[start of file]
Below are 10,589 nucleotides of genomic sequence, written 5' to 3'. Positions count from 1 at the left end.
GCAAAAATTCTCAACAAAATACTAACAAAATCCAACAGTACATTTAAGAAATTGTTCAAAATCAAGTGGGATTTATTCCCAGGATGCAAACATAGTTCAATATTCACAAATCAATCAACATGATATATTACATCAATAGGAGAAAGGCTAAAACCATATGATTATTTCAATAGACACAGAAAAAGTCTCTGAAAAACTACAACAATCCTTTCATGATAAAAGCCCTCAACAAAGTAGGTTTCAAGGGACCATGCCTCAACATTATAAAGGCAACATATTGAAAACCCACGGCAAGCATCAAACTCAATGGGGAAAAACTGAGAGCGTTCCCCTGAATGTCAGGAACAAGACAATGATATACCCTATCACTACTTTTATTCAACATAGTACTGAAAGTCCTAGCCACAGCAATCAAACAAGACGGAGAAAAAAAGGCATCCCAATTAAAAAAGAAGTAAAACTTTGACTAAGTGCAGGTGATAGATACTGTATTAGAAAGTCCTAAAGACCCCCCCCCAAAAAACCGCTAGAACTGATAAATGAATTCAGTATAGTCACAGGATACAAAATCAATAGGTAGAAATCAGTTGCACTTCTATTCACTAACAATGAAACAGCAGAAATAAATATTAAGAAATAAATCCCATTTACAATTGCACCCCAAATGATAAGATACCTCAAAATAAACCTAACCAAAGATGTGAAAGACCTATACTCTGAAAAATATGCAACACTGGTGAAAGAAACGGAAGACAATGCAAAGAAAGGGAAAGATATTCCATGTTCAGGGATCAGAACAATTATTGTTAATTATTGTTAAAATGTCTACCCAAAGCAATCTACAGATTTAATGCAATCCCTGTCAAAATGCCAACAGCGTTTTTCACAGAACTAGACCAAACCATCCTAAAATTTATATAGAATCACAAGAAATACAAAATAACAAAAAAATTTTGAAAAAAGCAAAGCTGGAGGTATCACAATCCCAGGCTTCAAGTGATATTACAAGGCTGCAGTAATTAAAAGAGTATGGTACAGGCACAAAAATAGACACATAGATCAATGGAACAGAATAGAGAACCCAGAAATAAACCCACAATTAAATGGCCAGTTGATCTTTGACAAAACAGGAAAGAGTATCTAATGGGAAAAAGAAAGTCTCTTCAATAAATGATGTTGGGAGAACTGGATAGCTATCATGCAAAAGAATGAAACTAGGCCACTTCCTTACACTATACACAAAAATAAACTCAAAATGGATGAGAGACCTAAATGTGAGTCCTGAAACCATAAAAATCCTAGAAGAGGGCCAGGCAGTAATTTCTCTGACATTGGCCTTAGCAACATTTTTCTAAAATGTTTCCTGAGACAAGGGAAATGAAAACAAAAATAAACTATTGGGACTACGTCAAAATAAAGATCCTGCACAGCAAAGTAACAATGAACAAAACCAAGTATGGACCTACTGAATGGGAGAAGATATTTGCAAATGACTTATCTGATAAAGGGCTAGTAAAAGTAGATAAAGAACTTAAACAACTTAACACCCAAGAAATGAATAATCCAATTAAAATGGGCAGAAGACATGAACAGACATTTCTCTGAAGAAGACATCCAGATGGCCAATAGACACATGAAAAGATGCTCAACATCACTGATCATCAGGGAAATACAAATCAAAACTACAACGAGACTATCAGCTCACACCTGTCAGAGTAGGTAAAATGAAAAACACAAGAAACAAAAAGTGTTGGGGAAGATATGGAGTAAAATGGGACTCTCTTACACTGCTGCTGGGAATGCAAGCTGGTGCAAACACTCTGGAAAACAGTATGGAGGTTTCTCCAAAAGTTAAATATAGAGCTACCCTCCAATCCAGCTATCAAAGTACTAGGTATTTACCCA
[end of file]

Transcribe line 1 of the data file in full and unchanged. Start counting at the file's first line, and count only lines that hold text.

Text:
Below are 10,589 nucleotides of genomic sequence, written 5' to 3'. Positions count from 1 at the left end.